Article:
My Winter Solstice 2018
I had already written a piece for my blog about the darkness I had once experienced while working at Boeing. I would go to work in the dark, come home in the dark, spend nine or ten hours inside a factory office with only skylights illuminating the "city" inside the main factory, and I would often say that I never saw the light of day until the weekends rolled around!
That blog post was written before last Thursday, December 20th at 11:00 am when the windstorm hit, and the power went out. This affected the entirety of Western Washington from Bellingham to Olympia, and of course, Whidbey Island.
We used to have power outages whenever the slightest wind would gust, leaving the Island dark for a few hours to several days. That was 15-20 years ago, I explained to one of my newer neighbors whose expression of surprise and dismay immediately washed over her face. I told her that that hadn’t happened for years, and the energy company had buried some lines and took other measures to be sure the power outages were minimized on the Island.
Well, a few minutes ago, Sunday, December 23rd, almost 72 hours to the minute, our power came back on. My neighbor took a room at a local motel yesterday, frustrated by the lack of light and electricity, worried about her refrigerator/freezer and the potential for food spoilage.
Meanwhile, we went through the generator blues… We have an old generator that we bought nearly 20 years ago from a friend, which oddly enough had become our insurance policy against power outages. Up until that point, we had been experiencing outages every year during the fall/winter months on a regular basis. When we bought the generator, it seemed as though the outages had magically stopped. We didn’t use it again for a number of years because even when the wind did kick up and a tree or two had fallen on some power lines, our outages had been short, only lasting a few hours at the most.
This time, we decided to get that old generator started just before dark on Thursday afternoon (at about 4:18 pm). Remember, we were entering the Winter Solstice, a full moon, and a meteor shower – and I was about to publish my website honoring the Solstice.
We hooked up two refrigerator/freezers, a light and a television so we could check the news or watch a movie. We were also able to plug our phone chargers into the power strip, so we’d have some way to communicate. We were fine for the evening with our wood stove heating the main portion of the house and plenty of blankets on the bed.
The next day, Friday December 21st, we attempted to start that old generator and after about an hour of pulling the cord, the darned thing wouldn’t start. We decided to start calling around for a replacement knowing there’d be a run on them and we’d be hard pressed to find one. Well, we did! It had been a return to a store in Everett, so we secured it with a credit card. Now, my husband and I generally steer clear of “America” during the holidays due to traffic and frantic last-minute shoppers, but we were on a mission. The new unit was beautiful, and we were delighted to discover that we were paying half price for this very expensive unit! (clue?)
We made it home before dark that afternoon, put the unit in the garden shed behind the house and attempted to start it. Not only would it not start, but the pull came off and the oil looked like foaming milk! A neighbor came over and we were able to get the old generator up and running again right before dark!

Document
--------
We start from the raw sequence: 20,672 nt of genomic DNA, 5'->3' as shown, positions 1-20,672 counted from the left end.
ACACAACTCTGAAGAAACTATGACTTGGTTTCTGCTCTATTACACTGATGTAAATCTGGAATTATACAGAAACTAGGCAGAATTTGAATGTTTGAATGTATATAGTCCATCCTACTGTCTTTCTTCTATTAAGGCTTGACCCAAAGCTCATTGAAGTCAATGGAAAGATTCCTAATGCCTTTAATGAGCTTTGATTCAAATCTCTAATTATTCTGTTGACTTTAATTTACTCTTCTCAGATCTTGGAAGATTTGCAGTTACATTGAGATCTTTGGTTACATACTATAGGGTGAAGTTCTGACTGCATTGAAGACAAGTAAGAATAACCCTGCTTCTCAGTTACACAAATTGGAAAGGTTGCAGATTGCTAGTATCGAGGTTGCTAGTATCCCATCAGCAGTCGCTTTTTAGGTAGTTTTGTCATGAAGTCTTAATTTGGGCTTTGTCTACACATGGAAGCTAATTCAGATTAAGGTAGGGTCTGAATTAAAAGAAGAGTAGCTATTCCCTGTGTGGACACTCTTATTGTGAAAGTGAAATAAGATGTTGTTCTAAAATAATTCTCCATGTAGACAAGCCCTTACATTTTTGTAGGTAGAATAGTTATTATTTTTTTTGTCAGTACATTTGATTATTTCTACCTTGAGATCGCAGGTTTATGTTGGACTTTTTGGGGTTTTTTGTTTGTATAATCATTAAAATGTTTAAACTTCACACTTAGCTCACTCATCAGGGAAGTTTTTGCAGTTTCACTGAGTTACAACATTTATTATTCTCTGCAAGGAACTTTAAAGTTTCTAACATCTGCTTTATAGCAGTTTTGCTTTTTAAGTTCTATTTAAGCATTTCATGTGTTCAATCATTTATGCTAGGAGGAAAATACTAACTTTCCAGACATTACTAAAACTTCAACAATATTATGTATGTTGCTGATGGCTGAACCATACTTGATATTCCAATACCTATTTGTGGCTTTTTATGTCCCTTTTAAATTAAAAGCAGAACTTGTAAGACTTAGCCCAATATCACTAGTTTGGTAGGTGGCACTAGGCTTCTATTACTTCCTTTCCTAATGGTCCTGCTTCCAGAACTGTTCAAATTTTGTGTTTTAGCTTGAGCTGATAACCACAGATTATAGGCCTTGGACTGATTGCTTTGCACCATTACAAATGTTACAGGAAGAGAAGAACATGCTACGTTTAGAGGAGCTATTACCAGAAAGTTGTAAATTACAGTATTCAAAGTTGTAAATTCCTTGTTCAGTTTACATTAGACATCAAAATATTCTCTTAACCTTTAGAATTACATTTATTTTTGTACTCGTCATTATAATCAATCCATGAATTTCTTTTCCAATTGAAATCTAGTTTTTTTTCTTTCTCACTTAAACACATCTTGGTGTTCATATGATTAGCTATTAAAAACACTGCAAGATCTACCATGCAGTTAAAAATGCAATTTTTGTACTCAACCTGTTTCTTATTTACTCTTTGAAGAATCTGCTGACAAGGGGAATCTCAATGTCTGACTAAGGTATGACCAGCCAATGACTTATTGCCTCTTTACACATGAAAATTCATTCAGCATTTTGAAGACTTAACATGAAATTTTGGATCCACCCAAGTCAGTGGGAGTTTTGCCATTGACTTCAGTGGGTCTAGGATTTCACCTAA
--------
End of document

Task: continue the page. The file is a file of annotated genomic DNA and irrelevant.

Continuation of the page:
On Saturday, we called the Oak Harbor store and told them what had happened. By this time, we had been out of power for 48 hours. We were told we could return the generator to the Whidbey store, so we loaded it up and away we went. Our old generator had started up again in the morning, so we were happy to get rid of this new one and get our money credited back to our account – just like it never happened.
We returned home around 3:00 and attempted to start the old generator… and nothing! How could this be happening?!! Perhaps it was the government shutdown that had just gone into effect in the early hours of the morning? Maybe the Winter Solstice? The full moon? The meteor showers? Everything seemed to be working against us! Finally, we were able to get that old machine up and running and we kept it going until midnight.
Again, it started right up on Sunday morning, and then the power came on! I first noticed the blinking lights of the digital clock on the hood above the stove. We couldn’t believe it! We started turning on lights and rejoicing at the idea of having hot showers as soon as the water heater would allow. Never say never, my husband reminded me of my conversation with the new neighbor when she asked how long she could expect her power to be out.
I immediately opened my laptop and began writing this blog, one of the final touches to the Winter Solstice Edition of my website, albeit a few days late. I thought about my self-imposed deadline over the last few days, and I quickly realized that I was more concerned about having a reliable generator and a shower than I was about missing the deadline. I guess I knew everyone would understand since they, too, were experiencing the same thing.
The one thing I must say… it was wonderful to see the neighborhood working to help each other out during this latest 72-hour inconvenience. In times of need, people tend to come together, especially on this Island, in community and in the truest sense of belonging.
Now the days are getting longer, one minute at a time, and I am thankful for the Winter Solstice...